City council talks trash

Working from a prepared report, Assistant City Manager Frank Frazier and Director of Public Works Linda Leyen reported to the Henderson City Council on research done regarding the privatization of sanitation collection in the city.

The report was made during the council’s monthly work session this past Monday.

According to Frazier, there has been one bidder for providing the services, Waste Industries, which has a local office in Henderson. Pricing was examined for three levels of service: backdoor pick up, curbside pick up with 96 gallon containers, and curbside pick up with 48 gallon containers. Backdoor service would not be contracted out, but rather continued by the city.

Leyen told members that the major drawbacks of continuing backdoor service for sanitation (and curbside recycling) is that the city will have to replace trucks. It will also have to restore staffing levels, as the number of personnel whose primary responsibility was sanitation was “cut too short” when the city went to once-per-week collection.

On the other hand, the public works director said that curbside is less expensive, involves no purchase of trucks, has larger recycling containers, and no disruption in personnel.

Leyen noted that there have been 33 “reportable” accidents in the sanitation department. She said that curbside service would reduce the number of workman’s compensation claims.

96 gallon rolling trash container
A 96 gallon rolling trash container

The curbside service also comes with a 65 gallon recycling container. The current recycling container is an eighteen gallon model.

Recycling bins
Top: The current 18 gallon recycling bin
Bottom: The proposed 65 gallon rolling recycling bin

Frazier told members that they are recommending curbside service. He noted that the city would be subject to future rate increases according to a rise in the consumer price index as well as fuel increases. He said that some of the fuel issues could be mitigated by the city supplying fuel to the vendors.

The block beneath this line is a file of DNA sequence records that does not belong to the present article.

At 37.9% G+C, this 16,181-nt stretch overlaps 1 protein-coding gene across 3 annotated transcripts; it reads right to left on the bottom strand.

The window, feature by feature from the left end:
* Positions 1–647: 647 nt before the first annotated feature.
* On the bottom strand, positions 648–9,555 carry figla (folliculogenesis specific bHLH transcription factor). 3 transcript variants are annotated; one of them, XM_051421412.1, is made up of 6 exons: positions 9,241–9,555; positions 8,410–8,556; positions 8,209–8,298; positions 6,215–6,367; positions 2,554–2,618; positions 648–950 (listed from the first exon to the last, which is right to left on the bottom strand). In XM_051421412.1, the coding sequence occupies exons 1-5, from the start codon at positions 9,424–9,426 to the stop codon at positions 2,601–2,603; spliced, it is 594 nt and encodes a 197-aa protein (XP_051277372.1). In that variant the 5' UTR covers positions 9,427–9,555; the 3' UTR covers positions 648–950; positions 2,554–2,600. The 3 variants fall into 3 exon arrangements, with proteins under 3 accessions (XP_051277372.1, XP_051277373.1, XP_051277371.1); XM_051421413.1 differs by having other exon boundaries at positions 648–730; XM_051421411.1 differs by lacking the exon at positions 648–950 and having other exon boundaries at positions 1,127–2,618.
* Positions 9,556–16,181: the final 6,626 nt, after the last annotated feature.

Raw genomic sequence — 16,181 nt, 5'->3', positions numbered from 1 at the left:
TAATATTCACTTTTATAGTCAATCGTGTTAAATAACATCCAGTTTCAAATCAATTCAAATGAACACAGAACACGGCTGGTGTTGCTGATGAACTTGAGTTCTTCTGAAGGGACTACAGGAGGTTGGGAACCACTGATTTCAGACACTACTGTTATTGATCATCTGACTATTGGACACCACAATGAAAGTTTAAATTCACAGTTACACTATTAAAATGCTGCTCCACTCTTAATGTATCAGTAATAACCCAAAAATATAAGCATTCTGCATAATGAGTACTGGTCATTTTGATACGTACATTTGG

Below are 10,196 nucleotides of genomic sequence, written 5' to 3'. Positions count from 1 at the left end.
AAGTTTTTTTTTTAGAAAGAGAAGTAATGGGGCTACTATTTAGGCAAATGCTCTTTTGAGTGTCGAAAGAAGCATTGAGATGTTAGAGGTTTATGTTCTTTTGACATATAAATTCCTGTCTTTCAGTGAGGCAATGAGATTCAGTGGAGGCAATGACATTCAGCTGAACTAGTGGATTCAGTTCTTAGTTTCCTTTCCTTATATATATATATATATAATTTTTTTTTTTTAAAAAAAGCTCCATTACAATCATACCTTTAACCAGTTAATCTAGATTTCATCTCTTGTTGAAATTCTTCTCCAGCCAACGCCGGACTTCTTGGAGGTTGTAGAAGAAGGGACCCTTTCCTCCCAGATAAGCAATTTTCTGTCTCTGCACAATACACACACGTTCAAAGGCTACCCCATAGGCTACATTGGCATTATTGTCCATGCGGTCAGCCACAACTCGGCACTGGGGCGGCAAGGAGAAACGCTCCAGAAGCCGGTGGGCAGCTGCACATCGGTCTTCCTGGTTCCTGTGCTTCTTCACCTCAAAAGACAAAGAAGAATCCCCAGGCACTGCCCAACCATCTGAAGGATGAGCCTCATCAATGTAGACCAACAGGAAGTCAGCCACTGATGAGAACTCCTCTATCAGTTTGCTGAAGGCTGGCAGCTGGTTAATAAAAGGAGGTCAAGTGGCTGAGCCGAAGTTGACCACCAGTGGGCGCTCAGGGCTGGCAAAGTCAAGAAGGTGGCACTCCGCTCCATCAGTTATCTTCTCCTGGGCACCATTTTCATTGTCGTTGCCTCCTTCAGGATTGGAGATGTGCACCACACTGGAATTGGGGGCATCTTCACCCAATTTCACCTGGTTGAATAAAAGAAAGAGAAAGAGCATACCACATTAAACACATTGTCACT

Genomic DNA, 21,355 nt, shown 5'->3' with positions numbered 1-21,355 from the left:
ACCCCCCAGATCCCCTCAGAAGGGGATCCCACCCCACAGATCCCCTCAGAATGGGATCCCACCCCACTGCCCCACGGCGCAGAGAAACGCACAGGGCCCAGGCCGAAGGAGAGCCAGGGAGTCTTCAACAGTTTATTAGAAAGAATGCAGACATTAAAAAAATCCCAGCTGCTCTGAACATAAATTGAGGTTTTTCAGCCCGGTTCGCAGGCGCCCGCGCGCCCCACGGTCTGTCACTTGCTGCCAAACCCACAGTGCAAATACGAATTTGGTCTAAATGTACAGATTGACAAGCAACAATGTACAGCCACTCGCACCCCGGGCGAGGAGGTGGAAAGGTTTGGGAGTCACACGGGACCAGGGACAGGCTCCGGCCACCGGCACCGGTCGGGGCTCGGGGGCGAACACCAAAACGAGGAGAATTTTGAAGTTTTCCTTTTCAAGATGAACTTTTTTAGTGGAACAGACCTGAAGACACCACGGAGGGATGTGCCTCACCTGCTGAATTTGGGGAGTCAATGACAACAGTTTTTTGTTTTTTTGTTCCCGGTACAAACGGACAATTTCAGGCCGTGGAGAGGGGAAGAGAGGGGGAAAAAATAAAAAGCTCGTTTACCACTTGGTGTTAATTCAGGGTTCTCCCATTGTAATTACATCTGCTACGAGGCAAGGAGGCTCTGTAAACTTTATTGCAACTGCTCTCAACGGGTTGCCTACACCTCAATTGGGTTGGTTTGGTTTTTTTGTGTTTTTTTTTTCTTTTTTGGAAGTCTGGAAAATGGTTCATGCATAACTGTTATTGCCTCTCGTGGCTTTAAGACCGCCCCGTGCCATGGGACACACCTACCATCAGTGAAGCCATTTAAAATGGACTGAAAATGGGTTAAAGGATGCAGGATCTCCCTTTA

Backdoor service will still be available for those with verifiable infirmities for an extra $5 per month. Additional rollout containers will also be available for another $5 per month. Frazier speculated that when recycling takes hold, waste will be reduced in the 95 gallon solid waste container. He stated later on in the discussion that some municipalities had flip-flopped recycling and solid waste containers because of the volume of recycling taking place.

The contracted service would take between 90 and 120 days to implement.

Member Mary Emma Evans expressed concern for employees that might be displaced during the transition. Leyen told her that seven full-time employees will be affected, but not supervisors. Griffin also told her that the city will still be collecting yard waste and furniture, and that a supervisor would still be necessary to manage those collections along with monitoring the operation of the private contractor.

Waste Industries will offer positions to three people. The remaining four will have to be placed within the city.

Member Mike Rainey asked what the justification was for charging an extra $5 for impaired persons to get backyard pickup. Frazier responded that without the additional cost, more would claim a need for the service.

Rainey asked what would be done with containers on narrow Henderson streets. Frazier said that he was “positive” that Waste Industries has “looked into that”.

Council member Mike Inscoe asked to see a projected rate per household, which was not immediately available.

Under the plan, sanitation rates would remain at $25, at least for the present. Payment would still be made via residents’ water bills, and the city would in turn make payment to Waste Industries.

Member Garry Daeke remarked that he would like to see cost containment beyond an initial three-year contract. He also said that he would like to see savings in the starting rates. He said that the proposed contract would be a “tougher sell to people in tough times”.